Fact Check: Don't believe naysayers, there is a climate emergency

Activists in Nairobi in this file photo hold up banners as they protest demanding that action be taken to stop environmental disaster.

Photo credit: File I Nation Media Group

On December 2, 2022, a twitter user by the name Dr Matthew M. Wieclicki posted that there is no climate emergency, that there has been no increase in extreme weather events and that less people die from climate related disasters today than ever before. 

The tweet, which was retweeted 996 times, liked 3672 times and garnered 300 quote tweets, was in response to an article by  SpringerLink that was assessing extreme events trends in times of global warming

“I'm shocked by the anger of some folks when I say there is NO climate emergency. There has been NO increase in extreme weather events (see manuscript below) and less people die from climate related disasters today than ever before. What's the need to always be in crisis mode?” asked Dr Matthew.

 However, this user failed to indicate that the conclusions of the very report, titled  A critical assessment of extreme events trends in times of global warming, are currently under dispute and  are being investigated.

The sentiments to deny the existence of a climate emergency were echoed on September 8 by another user by the name @danielgothits, a verified twitter user, who claimed that there is no climate, energy or health emergency.

This user in fact encouraged his followers to “have fun, enjoy life, eat a steak and ignore all the brainwashed NPCs.” The tweet garnered nine quote tweets, was retweeted three times and was liked 60 times.

The claim that there is no climate emergency is false, and the contrary is proven by the fact that different actors, from scientists, climate activists, political leaders, sustainability advocates have been calling for urgent action to halt climate change and its potentially irreversible effects.

In November 2019, for example, members of the European Parliament declared a state of climate emergency, followed by Pope Francis, who asked global leaders to “take drastic measures to combat global warming and reduce the use of fossil fuels.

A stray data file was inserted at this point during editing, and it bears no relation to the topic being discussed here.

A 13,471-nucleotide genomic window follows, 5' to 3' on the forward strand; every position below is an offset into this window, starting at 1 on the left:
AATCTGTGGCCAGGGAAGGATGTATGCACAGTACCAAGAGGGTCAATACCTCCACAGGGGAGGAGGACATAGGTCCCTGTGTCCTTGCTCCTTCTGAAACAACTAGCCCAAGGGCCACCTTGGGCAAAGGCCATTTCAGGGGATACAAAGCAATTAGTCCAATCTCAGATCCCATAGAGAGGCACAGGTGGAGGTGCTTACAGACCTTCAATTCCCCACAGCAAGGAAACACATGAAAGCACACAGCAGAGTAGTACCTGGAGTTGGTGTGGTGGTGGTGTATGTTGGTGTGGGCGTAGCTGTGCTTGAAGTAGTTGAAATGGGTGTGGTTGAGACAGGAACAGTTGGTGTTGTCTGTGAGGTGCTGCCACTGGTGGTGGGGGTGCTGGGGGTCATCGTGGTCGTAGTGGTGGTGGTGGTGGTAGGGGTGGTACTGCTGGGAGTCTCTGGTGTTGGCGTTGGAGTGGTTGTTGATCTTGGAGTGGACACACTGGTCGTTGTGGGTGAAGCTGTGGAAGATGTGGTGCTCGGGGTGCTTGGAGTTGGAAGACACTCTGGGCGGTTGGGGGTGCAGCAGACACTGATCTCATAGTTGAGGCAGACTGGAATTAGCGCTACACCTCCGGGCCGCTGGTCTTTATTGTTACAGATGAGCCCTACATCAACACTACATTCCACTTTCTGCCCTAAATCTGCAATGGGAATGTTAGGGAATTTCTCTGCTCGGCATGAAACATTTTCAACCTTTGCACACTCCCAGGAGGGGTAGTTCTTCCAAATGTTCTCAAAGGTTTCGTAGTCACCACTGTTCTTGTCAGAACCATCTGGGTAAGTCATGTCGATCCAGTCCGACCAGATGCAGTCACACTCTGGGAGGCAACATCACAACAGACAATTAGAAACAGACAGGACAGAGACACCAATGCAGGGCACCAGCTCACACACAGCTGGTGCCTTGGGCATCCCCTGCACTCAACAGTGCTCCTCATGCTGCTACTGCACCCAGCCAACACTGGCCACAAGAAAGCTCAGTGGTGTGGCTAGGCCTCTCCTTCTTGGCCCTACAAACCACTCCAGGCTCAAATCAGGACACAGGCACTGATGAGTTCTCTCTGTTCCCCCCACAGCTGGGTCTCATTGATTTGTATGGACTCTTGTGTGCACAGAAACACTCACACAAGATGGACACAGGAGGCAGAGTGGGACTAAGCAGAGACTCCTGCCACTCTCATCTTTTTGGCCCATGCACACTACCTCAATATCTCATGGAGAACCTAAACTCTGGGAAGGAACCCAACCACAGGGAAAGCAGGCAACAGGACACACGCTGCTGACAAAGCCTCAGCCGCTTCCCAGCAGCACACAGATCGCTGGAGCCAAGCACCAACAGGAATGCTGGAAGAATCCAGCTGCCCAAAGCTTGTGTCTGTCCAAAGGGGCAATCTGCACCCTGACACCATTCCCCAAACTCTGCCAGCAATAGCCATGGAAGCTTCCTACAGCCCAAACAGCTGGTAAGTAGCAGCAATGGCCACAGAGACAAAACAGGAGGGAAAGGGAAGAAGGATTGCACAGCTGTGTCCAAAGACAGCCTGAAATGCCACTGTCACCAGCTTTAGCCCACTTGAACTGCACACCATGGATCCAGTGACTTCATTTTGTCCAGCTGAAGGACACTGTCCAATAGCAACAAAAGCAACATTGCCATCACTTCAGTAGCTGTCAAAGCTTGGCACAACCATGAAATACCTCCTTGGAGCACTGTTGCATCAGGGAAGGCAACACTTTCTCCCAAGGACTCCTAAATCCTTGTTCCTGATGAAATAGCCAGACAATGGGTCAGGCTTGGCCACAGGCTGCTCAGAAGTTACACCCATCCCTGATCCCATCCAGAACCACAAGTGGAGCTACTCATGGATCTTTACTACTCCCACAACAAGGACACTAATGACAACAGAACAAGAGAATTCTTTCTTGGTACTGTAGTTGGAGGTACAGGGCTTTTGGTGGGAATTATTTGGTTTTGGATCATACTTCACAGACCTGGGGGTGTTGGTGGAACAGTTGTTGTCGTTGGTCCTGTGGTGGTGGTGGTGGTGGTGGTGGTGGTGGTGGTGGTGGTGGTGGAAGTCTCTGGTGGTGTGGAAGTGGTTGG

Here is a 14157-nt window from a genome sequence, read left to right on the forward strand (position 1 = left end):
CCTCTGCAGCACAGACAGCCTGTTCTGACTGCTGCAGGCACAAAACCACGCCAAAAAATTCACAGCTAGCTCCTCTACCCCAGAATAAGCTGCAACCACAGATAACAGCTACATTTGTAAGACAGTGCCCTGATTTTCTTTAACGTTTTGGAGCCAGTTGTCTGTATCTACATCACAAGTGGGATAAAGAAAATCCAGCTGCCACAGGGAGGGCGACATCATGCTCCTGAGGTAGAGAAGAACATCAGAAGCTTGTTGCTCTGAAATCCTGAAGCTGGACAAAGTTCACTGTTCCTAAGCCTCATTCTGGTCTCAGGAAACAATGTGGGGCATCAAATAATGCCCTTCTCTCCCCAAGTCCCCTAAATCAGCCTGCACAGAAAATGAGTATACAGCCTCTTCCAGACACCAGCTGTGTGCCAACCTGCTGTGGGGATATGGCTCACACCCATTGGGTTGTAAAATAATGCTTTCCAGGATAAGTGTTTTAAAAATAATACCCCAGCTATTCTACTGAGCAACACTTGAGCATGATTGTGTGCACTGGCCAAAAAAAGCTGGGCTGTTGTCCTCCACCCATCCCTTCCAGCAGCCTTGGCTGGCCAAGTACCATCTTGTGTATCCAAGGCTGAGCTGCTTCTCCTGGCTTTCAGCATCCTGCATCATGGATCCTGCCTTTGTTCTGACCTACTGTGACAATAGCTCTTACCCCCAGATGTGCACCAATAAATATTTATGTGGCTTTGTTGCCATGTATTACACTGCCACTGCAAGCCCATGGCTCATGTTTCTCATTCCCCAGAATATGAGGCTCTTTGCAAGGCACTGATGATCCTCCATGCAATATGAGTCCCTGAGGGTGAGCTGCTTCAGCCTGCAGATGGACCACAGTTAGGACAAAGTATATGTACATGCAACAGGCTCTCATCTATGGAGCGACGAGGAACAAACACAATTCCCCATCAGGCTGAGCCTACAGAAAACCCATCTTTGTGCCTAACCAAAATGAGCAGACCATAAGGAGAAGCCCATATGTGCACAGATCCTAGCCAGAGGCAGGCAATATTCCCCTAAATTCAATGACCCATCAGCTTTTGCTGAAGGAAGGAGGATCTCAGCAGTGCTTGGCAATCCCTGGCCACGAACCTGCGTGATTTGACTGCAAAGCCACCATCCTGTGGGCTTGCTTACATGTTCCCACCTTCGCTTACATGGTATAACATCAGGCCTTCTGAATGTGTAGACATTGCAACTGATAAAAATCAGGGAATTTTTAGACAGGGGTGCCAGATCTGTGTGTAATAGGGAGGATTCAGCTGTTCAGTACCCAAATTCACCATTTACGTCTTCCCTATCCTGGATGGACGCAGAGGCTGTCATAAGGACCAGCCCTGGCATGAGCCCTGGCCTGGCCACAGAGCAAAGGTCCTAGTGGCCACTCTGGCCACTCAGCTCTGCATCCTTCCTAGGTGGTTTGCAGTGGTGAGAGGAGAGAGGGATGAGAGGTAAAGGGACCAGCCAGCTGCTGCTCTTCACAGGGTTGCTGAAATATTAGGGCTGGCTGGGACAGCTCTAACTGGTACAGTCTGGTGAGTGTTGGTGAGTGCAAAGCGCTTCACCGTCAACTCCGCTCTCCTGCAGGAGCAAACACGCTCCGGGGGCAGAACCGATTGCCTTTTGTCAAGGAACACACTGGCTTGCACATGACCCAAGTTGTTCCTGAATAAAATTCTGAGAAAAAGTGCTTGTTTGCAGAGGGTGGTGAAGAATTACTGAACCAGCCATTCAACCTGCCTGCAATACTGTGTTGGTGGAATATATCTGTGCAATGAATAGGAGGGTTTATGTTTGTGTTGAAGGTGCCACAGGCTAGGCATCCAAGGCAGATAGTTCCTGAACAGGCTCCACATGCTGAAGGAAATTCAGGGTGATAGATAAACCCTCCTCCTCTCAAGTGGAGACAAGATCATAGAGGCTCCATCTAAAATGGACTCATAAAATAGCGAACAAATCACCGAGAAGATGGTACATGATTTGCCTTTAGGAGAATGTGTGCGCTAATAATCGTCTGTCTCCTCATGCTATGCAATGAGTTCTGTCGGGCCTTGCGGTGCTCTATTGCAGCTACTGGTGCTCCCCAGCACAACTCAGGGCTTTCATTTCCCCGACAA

“We have caused a climate emergency that gravely threatens nature and life itself, including our own. Governments should renew commitments decisive for directing the planet towards life, not death,” said Pope Francis in a written appeal.

As regards humans, the Centers for Disease Control and Prevention(CDC) noted that climate change influences human health in numerous ways, including intensifying existing health threats and leading to emergence of new threats.

The health effects of these disruptions include increased respiratory and cardiovascular disease, injuries and premature deaths related to extreme weather events, changes in the prevalence and geographical distribution of food- and water-borne illnesses and other infectious diseases, and threats to mental health.
Climate change has also been proven to threaten human health and well-through  increased extreme weather events, wildfire, decreased air quality, and illnesses transmitted by food, water, and diseases carriers such as mosquitoes and ticks.

National Climate Assessment, states that “Increases in global temperatures could cause associated increases in premature deaths related to worsened ozone and particle pollution.

Estimates made assuming no change in regulatory controls or population characteristics have ranged from 1,000 to 4,300 additional premature deaths nationally per year by 2050 from combined ozone and particle health effects.”

The United Nations Environment Programme (UNEP) also says that the world is already in a state of climate emergency, and that we need to shift into emergency gear because greenhouse gases have increased so much so they can “significantly alter the composition of the atmosphere and average world temperature has risen between 1.1 and 1.2 degrees Celsius.

Worst impacts

In their Emissions Gap Report released in 2020, which shows the difference between 2030 greenhouse predictions and where they should be to avoid the worst impacts of climate change, UNEP says that a brief dip in carbon dioxide emissions caused by COVID-19 pandemic does not make any significant difference to long-term climate change.

It adds that “the world is still heading for a catastrophic temperature rise in excess of three degrees Celsius this century – far beyond the Paris Agreement goals of limiting global warming to well below two degrees Celsius.

To limit global warming and act on the climate emergency, UNEP recommends that countries need to prevent warming beyond 1.5 degrees Celsius, by reducing emissions by 7.6 per cent every year from now till 2030.

They also recommend conserving and restoring natural spaces to limit carbon emissions, and call on countries to commit to drive their countries onto a path of decarbonisation and to accelerate energy sources from renewables and reduce reliance on fossil fuels. 

Even though Kenya is not part of the 39 countries globally that have declared a climate emergency, President William Ruto promised to make climate change a key agenda in the government, and to boost clean energy and phase out fossil fuels by 2030.

This fact-check was produced by Daily Nation with support from Code for Africa’s PesaCheck, International Fact-Checking Network, and African Fact Checking Alliance network.